What to Include in a CV to Impress a Recruiter (With Examples)
By Indeed Editorial Team
Published 25 October 2021
The Indeed Editorial Team comprises a diverse and talented team of writers, researchers and subject matter experts equipped with Indeed's data and insights to deliver useful tips to help guide your career journey.
A CV is an exposition of your job history and education, which you submit when applying for a job. A CV shows a hiring manager that you're qualified for the job and have relevant experience. Writing an informative and professional CV is necessary for getting to the interview stage of a job application. In this article, we show what to include in a CV to improve your chances of getting a job.
What to include in a CV
This section shows what to include in a CV:
Your CV is a tool to show your qualifications to the hiring manager. Ensuring that your up-to-date contact details are available and easily readable means the hiring manager can contact you if they decide to continue with your application. Include your name, a contact number and an email address.
Contact detail duplications
It's important that your CV is easy for the hiring manager to understand. Consider duplicating your contact details in Cantonese or Mandarin. Unless you're certain that the hiring manager speaks English, including your contact details in Cantonese or Mandarin could help you earn an interview opportunity.
You can include a couple of sentences telling the hiring manager about the direction you want your career to take. This is to show the hiring manager your interest in this job specifically. Only include this section if it's relevant to the job you're applying for.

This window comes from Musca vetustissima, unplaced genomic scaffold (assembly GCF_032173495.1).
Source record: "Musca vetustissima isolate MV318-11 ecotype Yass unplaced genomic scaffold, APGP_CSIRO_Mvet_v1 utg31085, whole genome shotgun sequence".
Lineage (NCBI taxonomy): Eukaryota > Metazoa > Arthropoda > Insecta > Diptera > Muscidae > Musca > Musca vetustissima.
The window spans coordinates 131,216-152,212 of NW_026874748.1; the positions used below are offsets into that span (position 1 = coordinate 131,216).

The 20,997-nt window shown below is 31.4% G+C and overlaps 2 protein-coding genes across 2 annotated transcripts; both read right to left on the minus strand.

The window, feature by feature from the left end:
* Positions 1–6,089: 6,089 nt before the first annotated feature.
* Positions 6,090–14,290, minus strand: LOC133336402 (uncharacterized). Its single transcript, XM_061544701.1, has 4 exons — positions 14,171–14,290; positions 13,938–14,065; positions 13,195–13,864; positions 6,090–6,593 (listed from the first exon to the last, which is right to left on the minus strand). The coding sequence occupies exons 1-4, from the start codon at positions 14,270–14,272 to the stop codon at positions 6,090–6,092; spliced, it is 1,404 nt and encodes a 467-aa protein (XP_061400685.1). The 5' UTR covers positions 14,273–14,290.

Demonstrating that you're qualified to perform the job is an important part of presenting yourself to a hiring manager. Format your education section in reverse chronological order, with your highest level of education first. Remember to include the name of the school, college or university that you attended, the years that you were there and the overall mark that you achieved.
In this section, list all your relevant job positions. Include the name of the organisation and the dates that you worked there. Include specific examples of what you achieved in the role. If you have any facts to back up your examples, then use this information to enhance your credibility. For example, if an innovation that you introduced improved workplace efficiency by 30%, mention it in your CV. Additionally, include any awards that you achieved at the job or any prizes your employer gave you for exceptional work.
Other work and experience
This section is for any internships, training employment and volunteering that you have completed. Include the organisation name, the dates you worked there and your achievements. These should all be relevant to the job you're applying for.
This section allows you to put greater emphasis on your additional skills. If you're fluent in another language or possess exceptional IT skills, list them in this section. Try to make them relevant to the job. You can include soft skills like communication and creativity, but back them up with some evidence.
If you have published any work, include it in the publications section of your CV. This may be anything from academic journals to children's fiction. As long as it's relevant or you can demonstrate relevant skills that you learned through the experience, it can enhance your CV.
Include any professional qualifications that you have achieved in this section. State the organisation or exam board and the date completed. As with the education section, format this section in reverse chronological order.
Include any memberships you have in this section. This could be with professional bodies or memberships of a trust, charity or organisation. Make sure it's relevant to the job. For example, if you're applying for an accountant role and are a member of a professional accounting organisation, you may add this.
Consider including a summary of your professional achievements. This is relevant if you have achieved a significant amount throughout your extensive career. Freelancers and contract workers may work on many projects throughout their professional lives. Summarising their careers could be beneficial for demonstrating their successes and general career path. Limit this section to only a few sentences that sum up your achievements and the skills acquired from them.